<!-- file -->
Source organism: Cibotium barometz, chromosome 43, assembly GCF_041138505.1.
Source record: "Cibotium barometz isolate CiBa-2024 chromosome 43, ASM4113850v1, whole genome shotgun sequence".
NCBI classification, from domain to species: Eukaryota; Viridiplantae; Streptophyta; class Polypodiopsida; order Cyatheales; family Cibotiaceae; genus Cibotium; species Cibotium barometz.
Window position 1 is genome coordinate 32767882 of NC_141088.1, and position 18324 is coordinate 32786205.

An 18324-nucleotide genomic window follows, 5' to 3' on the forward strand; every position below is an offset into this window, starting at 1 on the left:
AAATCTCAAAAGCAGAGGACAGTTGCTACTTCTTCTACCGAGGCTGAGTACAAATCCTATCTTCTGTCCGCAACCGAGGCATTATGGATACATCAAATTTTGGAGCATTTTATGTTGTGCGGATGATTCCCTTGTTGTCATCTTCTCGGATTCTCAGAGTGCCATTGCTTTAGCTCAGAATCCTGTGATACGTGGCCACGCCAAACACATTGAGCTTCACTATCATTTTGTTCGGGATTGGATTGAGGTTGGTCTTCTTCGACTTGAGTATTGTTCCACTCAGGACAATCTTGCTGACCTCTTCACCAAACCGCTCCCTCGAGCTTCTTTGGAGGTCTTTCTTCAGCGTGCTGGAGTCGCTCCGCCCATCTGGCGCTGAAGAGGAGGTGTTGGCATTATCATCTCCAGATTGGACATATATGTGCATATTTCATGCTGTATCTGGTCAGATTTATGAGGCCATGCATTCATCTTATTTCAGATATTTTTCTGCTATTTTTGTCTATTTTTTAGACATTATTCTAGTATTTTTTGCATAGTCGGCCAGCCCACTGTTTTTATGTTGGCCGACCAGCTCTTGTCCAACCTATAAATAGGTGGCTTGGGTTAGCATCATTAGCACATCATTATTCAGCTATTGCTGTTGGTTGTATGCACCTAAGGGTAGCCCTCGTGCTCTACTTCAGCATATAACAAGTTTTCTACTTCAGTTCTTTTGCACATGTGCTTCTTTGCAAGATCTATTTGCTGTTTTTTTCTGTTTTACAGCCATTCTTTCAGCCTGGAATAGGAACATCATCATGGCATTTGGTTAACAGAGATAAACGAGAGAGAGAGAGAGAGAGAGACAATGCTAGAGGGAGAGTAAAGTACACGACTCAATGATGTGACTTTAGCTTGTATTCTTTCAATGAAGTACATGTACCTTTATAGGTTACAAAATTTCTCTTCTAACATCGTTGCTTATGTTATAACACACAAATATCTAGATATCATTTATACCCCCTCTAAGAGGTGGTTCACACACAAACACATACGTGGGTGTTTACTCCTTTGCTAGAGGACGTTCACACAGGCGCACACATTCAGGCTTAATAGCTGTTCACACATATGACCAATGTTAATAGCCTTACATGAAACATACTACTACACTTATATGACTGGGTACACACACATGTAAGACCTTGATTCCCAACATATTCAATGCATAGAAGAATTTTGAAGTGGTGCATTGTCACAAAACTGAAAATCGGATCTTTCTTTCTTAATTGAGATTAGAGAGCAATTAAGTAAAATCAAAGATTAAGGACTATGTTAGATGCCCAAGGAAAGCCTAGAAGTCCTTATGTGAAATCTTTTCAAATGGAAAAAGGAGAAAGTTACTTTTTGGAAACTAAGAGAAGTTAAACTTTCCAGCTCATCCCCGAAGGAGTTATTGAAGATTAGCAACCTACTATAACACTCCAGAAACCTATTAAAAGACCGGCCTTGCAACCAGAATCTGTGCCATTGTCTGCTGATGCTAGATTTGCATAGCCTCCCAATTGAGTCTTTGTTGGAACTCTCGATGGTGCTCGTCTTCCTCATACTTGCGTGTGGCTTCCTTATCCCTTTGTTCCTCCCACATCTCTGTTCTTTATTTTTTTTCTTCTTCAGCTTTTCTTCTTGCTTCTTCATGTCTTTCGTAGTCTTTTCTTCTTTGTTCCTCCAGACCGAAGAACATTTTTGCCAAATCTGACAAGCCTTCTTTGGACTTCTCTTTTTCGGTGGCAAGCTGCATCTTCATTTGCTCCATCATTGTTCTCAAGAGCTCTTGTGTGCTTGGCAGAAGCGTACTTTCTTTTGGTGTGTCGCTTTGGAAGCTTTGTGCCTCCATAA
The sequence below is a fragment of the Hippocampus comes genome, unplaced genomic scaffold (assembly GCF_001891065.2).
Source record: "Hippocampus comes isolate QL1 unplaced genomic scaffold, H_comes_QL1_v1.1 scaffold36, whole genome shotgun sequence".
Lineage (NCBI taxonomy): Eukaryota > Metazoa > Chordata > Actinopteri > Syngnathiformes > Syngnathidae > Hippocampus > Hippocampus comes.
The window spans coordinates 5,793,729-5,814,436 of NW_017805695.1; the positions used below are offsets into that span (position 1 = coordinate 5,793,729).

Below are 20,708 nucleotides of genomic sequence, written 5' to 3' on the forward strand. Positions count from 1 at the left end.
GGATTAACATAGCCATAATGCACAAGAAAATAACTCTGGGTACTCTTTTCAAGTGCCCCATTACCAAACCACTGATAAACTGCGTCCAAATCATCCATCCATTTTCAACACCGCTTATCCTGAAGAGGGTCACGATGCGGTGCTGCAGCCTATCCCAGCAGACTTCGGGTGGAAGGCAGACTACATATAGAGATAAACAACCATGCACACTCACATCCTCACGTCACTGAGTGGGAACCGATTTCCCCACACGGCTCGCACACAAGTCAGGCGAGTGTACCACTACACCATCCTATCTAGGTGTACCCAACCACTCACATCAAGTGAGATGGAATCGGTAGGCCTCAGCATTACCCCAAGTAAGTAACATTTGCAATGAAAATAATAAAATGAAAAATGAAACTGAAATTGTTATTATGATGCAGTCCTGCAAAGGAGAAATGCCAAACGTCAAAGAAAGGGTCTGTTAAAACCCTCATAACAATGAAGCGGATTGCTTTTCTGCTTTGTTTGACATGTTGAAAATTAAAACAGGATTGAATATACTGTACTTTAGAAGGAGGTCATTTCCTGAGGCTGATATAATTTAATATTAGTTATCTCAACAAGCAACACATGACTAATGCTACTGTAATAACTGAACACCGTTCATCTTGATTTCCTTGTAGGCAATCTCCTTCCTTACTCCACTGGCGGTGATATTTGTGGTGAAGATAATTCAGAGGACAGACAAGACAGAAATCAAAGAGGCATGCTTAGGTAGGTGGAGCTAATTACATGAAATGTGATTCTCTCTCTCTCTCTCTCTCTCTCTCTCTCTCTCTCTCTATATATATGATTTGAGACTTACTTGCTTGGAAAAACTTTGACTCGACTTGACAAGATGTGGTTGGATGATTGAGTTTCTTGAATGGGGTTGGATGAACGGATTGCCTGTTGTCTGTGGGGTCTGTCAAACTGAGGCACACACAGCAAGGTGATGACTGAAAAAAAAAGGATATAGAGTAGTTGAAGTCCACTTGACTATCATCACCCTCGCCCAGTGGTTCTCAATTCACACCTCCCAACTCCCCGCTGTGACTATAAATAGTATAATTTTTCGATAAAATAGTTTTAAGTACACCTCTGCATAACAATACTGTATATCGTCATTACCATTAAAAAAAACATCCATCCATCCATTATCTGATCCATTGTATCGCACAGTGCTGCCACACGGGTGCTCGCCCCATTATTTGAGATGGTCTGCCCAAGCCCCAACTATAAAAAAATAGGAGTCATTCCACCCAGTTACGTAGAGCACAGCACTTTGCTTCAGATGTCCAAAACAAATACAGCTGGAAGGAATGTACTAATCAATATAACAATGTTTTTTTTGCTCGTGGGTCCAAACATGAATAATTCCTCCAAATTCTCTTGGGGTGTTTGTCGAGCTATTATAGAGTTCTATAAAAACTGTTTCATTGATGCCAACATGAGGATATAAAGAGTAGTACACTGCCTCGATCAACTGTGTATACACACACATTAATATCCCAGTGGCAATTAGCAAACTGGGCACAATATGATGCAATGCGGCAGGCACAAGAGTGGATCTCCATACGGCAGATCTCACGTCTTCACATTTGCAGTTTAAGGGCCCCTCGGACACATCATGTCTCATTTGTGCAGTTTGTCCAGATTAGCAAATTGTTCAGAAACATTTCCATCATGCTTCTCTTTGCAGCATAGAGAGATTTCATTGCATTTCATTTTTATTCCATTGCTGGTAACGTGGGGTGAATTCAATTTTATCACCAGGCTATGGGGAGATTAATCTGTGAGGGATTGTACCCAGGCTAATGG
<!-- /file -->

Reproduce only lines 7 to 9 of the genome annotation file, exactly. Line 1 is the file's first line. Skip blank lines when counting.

The sequence below is a fragment of the Hippocampus comes genome, unplaced genomic scaffold (assembly GCF_001891065.2).
Source record: "Hippocampus comes isolate QL1 unplaced genomic scaffold, H_comes_QL1_v1.1 scaffold36, whole genome shotgun sequence".
Lineage (NCBI taxonomy): Eukaryota > Metazoa > Chordata > Actinopteri > Syngnathiformes > Syngnathidae > Hippocampus > Hippocampus comes.